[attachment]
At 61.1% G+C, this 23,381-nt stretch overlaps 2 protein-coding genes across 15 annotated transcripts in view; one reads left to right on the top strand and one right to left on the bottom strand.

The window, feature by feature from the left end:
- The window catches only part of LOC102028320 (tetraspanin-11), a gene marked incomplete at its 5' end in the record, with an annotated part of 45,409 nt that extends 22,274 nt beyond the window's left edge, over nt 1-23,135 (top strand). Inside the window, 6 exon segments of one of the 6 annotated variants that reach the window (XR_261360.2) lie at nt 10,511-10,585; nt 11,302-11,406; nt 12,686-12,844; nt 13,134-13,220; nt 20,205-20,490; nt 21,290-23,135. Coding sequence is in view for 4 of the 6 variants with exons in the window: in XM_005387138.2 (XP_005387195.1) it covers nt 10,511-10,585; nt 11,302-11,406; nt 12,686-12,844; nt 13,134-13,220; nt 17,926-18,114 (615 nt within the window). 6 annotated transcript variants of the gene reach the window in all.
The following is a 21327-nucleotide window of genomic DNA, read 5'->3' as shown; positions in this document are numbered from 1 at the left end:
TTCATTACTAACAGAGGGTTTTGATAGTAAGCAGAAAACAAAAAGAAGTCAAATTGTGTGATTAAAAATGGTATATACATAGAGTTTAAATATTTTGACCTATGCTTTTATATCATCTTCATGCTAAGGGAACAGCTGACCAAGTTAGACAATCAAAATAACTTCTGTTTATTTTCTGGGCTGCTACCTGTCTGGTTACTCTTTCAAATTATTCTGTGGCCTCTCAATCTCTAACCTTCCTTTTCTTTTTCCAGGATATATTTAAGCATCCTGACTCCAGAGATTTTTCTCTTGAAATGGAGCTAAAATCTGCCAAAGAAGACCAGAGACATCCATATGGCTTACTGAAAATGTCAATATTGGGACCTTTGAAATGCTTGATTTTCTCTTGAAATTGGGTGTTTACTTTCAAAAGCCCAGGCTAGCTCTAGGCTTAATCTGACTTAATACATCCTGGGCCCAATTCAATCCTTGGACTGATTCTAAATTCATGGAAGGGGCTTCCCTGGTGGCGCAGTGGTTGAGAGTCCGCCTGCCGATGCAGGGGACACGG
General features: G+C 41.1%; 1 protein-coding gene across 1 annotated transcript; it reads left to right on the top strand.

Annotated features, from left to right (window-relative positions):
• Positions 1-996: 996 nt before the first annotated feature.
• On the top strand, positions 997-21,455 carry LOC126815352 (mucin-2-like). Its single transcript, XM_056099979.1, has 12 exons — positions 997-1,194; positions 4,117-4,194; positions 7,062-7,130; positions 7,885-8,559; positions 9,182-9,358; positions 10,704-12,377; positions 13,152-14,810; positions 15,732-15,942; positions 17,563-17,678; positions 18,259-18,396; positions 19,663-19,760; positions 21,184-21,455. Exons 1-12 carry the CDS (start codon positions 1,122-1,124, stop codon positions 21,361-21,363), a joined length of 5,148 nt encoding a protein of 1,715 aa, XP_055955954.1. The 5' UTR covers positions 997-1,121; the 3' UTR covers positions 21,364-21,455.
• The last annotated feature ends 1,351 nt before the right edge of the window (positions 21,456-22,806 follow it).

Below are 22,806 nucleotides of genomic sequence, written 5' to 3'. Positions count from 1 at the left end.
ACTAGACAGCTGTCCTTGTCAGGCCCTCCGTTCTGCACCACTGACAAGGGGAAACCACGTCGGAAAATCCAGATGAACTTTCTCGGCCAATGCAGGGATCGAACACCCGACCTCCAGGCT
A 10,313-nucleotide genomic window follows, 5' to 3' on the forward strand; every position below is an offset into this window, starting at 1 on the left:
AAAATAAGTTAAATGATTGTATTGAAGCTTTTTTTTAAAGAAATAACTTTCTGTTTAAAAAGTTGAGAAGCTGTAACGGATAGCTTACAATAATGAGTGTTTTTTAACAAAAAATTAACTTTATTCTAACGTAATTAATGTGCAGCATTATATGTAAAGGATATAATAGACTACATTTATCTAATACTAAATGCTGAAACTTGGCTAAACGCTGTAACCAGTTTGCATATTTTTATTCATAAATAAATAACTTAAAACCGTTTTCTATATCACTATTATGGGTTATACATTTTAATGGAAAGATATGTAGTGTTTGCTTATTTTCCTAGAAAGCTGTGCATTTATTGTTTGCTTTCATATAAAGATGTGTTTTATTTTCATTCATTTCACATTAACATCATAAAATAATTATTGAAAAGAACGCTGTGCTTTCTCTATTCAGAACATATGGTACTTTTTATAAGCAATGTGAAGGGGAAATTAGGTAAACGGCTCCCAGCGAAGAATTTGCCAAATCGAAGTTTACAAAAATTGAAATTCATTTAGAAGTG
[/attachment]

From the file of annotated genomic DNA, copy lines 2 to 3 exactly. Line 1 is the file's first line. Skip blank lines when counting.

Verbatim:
The window, feature by feature from the left end:
- The window catches only part of LOC102028320 (tetraspanin-11), a gene marked incomplete at its 5' end in the record, with an annotated part of 45,409 nt that extends 22,274 nt beyond the window's left edge, over nt 1-23,135 (top strand). Inside the window, 6 exon segments of one of the 6 annotated variants that reach the window (XR_261360.2) lie at nt 10,511-10,585; nt 11,302-11,406; nt 12,686-12,844; nt 13,134-13,220; nt 20,205-20,490; nt 21,290-23,135. Coding sequence is in view for 4 of the 6 variants with exons in the window: in XM_005387138.2 (XP_005387195.1) it covers nt 10,511-10,585; nt 11,302-11,406; nt 12,686-12,844; nt 13,134-13,220; nt 17,926-18,114 (615 nt within the window). 6 annotated transcript variants of the gene reach the window in all.